SciELO - Scientific Electronic Library Online

 
vol.74 issue1Indications that some nutritional elements can improve gladiolus corm and cormel qualities in MexicoPotassium nutrition in the first and second ratoon sugarcane grown in an Oxisol by a conservationist system author indexsubject indexarticles search
Home Pagealphabetic serial listing  

Services on Demand

Journal

Article

Indicators

Related links

Share


Chilean journal of agricultural research

On-line version ISSN 0718-5839

Chilean J. Agric. Res. vol.74 no.1 Chillán Mar. 2014

http://dx.doi.org/10.4067/S0718-58392014000100012 

RESEARCH

Soil fertility status and nutrients provided to spring barley (Hordeum distichon L.) by pig slurry

Melisa Gómez-Garrido1*, Silvia Martínez-Martínez1, Ángel Faz Cano1, Asuman Büyükkilif-Yanardag1, and Joselito M. Arocena2

1Universidad Politécnica de Cartagena, Departamento de Ciencia y Tecnología Agraria, Paseo Alfonso XIII, 52, 30203 Cartagena, Murcia, España.
*Corresponding author (melisa.gomezgarrido@hotmail.com).
2University of Northern British Columbia, College of Science and Management, 3333 University Way, Prince George, British Columbia, Canada V2N4Z9.


Nutrient recycling using pig slurry is a common agricultural practice to manage the ever-increasing amounts of wastes from the pig industry. This study was conducted in the southeast of Spain to quantify the enrichments in major (N, P, K, Mg) and minor (Zn, Fe, Cu, and Mn) nutrients in soils amended with D1-170 kg N ha-1 (European Union legislated dose) or D2-340 kg N ha-1, and understand the influence of pig slurry on yield and nutrient uptake in two crop seasons of spring barley (Hordeum distichon L.) Compared to control, D2 increased NO3--N by 11.4X to 109 mg kg-1, Olsen-P by 6.9X to 423 mg kg-1, exchange K (2.5X to 1.6 cmol+ kg-1), Mg (1.7X to 1.8 cmol+ kg-1), diethylene-triamine pentaacetic acid (DTPA)-Zn (94X to 18.2 mg kg-1), and Fe (2X to 11.3 mg kg-1). Available NO3--N, Olsen-P, and DTPA-Zn have the best correlations with crop yield and nutrient uptake. These results indicate that the assessment of soil fertility status at 1-mo after pig slurry addition provides a good indicator for potential yield and uptake of barley. However, it is suggested that leachates should be monitored to effectively manage potential releases of nitrate and phosphate into the environment.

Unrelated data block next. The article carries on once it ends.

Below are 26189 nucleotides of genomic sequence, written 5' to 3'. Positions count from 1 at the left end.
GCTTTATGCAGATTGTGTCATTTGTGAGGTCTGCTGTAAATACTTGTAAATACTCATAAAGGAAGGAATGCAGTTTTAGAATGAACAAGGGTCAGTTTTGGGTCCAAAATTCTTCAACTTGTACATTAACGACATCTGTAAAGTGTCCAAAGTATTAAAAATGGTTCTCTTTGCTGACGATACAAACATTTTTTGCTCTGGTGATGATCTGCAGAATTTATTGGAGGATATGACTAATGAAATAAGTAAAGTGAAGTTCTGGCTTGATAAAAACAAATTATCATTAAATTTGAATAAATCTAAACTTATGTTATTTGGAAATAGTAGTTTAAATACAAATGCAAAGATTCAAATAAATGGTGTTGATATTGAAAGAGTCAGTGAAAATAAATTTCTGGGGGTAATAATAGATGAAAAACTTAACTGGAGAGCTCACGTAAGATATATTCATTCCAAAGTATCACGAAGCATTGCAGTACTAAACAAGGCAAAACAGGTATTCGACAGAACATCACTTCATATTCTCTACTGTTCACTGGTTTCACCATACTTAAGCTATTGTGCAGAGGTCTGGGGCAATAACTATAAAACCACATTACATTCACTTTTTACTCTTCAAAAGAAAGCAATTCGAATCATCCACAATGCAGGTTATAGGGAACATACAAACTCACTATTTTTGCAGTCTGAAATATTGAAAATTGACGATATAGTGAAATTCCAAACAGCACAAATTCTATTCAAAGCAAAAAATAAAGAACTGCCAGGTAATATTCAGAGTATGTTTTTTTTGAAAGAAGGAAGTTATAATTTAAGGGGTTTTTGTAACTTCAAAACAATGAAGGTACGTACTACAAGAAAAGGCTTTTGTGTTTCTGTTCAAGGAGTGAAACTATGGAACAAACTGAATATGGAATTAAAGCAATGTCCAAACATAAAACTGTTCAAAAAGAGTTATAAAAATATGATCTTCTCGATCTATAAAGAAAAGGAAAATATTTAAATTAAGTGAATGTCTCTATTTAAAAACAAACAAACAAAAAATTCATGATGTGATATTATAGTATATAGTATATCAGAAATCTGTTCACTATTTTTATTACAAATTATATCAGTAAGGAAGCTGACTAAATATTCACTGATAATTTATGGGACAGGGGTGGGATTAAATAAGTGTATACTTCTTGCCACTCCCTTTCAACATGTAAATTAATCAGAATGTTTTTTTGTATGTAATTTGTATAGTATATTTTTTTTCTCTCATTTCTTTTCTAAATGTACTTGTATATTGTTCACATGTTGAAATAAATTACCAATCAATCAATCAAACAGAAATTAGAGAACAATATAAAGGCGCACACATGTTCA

Key words: Biomass yield, field experiment, microplots, optimal timing.


 

INTRODUCTION

Intensive pig production generates large quantities of organic wastes such as pig slurry (PS). Global pig production produced more than 1.5 billion tons of pig manure in 2005 (Kuligowski et al., 2010). In Spain, the pig industry released an estimated 71 million m3 of waste residues in 2008 (MARM, 2008) and in the last 10 yr, hog farms produce 4 million tons of PS every year (Real Decreto 324/2000, 2000; Eurostat, 2010; MARM, 2010). The disposal of large quantities of pig wastes presents several environmental challenges and economic opportunities for producers, environmental scientists, engineers as well as government regulators (Martinez and Burton, 1998).